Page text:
• New timing considerations

    As you play Hanabi more and more, you run into more and more situations and learn from them to improve your strategy with new tricks. After over 5000 plays, I’ve discovered the following tricks, mainly concerning timing and its consequences.

    As usual, these conclusions apply to most situations, not all. Situation is always what matters the most.

    For simplicity’s sake, all these points suppose we’re playing in normal mode (not multicolor).

    1– Early game chop move

    You clue me several 1s with a number clue. I see 1s on your hand, not on chop. It would be risky for me to clue them because they might be the same color as my 1s, causing bombs.

    If your chop is rubbish I’ll play my 1s first, to see if they’re the same color as yours before I give you any play clue on yours. I don’t care if you discard chop. It’s all for the best.
    However, if your chop is not rubbish I may want to clue you 1 to stop you from discarding and manage timing.

    So if I clue you about 1s to play while I still have uncolored 1s to play, it means your chop is good enough to save —> chop move (save your chop).

    Tl;dr – if I play-clue you 1s that may be the same 1s as those I am supposed to play, chop move.

    2– Needlessly rushing plays / discards

    You hold several clued cards of the same suit which has 2 or 3 cards in play already (e.g. you hold R4 R5 R3 with R2 in play). They are secured, I know you won’t play them rashly.
    So there is no need for me to rush them into play. We can get them played later for free, with number clues that hit these cards + other cards.

    So I won’t rush them into play unless I want you to not discard.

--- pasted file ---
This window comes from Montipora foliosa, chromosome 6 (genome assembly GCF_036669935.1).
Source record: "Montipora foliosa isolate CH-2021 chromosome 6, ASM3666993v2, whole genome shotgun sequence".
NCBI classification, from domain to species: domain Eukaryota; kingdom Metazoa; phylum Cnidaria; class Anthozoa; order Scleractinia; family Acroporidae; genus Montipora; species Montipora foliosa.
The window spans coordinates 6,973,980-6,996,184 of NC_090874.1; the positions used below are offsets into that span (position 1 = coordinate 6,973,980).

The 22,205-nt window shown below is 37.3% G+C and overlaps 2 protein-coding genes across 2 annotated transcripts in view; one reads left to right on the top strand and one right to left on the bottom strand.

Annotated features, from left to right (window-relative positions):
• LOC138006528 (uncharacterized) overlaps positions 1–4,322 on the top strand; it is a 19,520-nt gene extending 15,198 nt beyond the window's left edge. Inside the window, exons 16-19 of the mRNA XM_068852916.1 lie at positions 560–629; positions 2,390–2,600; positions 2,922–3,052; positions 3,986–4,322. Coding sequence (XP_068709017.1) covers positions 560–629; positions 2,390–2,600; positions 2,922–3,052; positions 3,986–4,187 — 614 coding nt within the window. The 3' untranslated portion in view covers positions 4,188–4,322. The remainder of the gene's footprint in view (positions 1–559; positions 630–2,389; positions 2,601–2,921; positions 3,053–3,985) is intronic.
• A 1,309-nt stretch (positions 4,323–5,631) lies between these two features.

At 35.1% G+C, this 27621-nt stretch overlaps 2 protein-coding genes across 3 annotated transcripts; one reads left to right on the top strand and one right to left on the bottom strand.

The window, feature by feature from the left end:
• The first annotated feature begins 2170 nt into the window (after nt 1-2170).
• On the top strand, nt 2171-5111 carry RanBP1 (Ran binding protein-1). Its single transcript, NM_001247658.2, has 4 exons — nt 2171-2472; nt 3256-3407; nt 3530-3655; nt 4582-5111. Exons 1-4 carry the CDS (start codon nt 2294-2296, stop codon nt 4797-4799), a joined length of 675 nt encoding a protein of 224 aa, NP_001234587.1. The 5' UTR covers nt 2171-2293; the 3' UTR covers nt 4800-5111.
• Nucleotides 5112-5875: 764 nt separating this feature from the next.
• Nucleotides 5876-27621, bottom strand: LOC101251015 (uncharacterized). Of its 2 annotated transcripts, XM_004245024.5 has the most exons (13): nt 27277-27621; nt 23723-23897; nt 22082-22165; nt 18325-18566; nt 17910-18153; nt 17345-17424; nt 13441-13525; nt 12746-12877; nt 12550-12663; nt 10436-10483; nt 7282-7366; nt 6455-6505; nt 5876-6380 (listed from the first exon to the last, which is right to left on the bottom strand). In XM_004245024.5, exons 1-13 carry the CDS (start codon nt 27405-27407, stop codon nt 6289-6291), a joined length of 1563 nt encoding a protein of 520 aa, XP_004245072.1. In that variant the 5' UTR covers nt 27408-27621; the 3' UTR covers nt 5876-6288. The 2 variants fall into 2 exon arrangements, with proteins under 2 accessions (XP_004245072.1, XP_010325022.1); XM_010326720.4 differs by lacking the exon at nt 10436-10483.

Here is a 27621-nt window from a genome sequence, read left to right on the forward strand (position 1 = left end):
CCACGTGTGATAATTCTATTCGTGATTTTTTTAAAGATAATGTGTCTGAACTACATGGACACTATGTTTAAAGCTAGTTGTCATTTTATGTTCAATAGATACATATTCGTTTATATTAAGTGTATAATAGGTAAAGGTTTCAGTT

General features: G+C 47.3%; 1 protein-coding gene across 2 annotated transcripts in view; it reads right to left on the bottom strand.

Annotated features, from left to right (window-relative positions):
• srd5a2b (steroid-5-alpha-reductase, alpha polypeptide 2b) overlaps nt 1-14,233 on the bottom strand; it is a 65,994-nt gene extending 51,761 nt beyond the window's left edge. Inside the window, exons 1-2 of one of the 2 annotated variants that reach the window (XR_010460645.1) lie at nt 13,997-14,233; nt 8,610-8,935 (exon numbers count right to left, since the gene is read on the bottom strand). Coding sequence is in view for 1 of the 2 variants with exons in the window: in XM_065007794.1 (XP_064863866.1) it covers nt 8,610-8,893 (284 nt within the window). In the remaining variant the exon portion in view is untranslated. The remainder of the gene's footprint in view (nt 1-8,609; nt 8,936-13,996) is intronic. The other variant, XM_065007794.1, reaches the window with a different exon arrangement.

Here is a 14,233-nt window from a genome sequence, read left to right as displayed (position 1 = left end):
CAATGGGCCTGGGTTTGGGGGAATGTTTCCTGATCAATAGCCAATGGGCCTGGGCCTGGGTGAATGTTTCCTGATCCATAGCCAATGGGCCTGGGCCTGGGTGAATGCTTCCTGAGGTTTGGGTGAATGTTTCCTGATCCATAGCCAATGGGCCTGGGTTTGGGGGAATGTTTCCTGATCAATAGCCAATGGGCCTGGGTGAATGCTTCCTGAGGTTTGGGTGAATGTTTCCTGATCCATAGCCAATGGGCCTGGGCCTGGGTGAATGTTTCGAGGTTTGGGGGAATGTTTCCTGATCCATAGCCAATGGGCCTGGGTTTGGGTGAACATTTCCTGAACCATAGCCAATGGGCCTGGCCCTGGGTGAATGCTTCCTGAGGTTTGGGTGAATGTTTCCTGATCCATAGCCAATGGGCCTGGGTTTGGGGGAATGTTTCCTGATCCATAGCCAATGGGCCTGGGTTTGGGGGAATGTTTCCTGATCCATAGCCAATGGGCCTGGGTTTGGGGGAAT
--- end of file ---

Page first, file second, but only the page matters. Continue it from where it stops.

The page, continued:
So if I rush them into play —> chop move.

    Occasionally, this may be true with "several clued cards of the same value".

    The same reasoning applies if I force you to discard a rubbish card that you were holding on to: it means "discard this, not your chop" —> chop move.

    Tl;dr – if, without a real need/urgency to do so, I make you play or discard a low-priority card you had partial info about, chop move.

    3– Needlessly rushing a 4 play

    You hold a 4 that is clued by color only. I shouldn’t rush it into play until we have the 5.

    If you draw the 5, I’ll clue 5 and you can play the 4 (since it now has neg-5). Cost: one clue for two plays.

    If I draw the 5, you play your 4 and I know I have just drawn the matching 5. Cost: zero clue for two plays.

    So if I rush it into play without the matching 5, chop move (see previous point).

    Tl;dr – don’t rush a 4 marked as color into play. It can be played for cheaper/free later.

    4– Pre-save doesn’t need a follow-up save

    No 5s are playable. You have B1 Y5 R3 G2 (no clue on your cards).
    Both cards in bold are is either critical or good cards I’d likely want to save. The other cards are less important.
    So I have to clue 5 now (pre-save) to be able to save-clue R3 next.
    So if I clue 5 now, you know I’m trying to set up such a series of saves.
    So if I clue 5 now, you know that whatever card will be chop after your next discard is one I want to save.

    So after I clue 5 and you discard, I don’t even need to spend a clue to save R3: you should chop move (save the blind R3). Note the same is valid with B1 R3 Y5 G2: I clue 5, you discard G2 and then chop move, saving R3.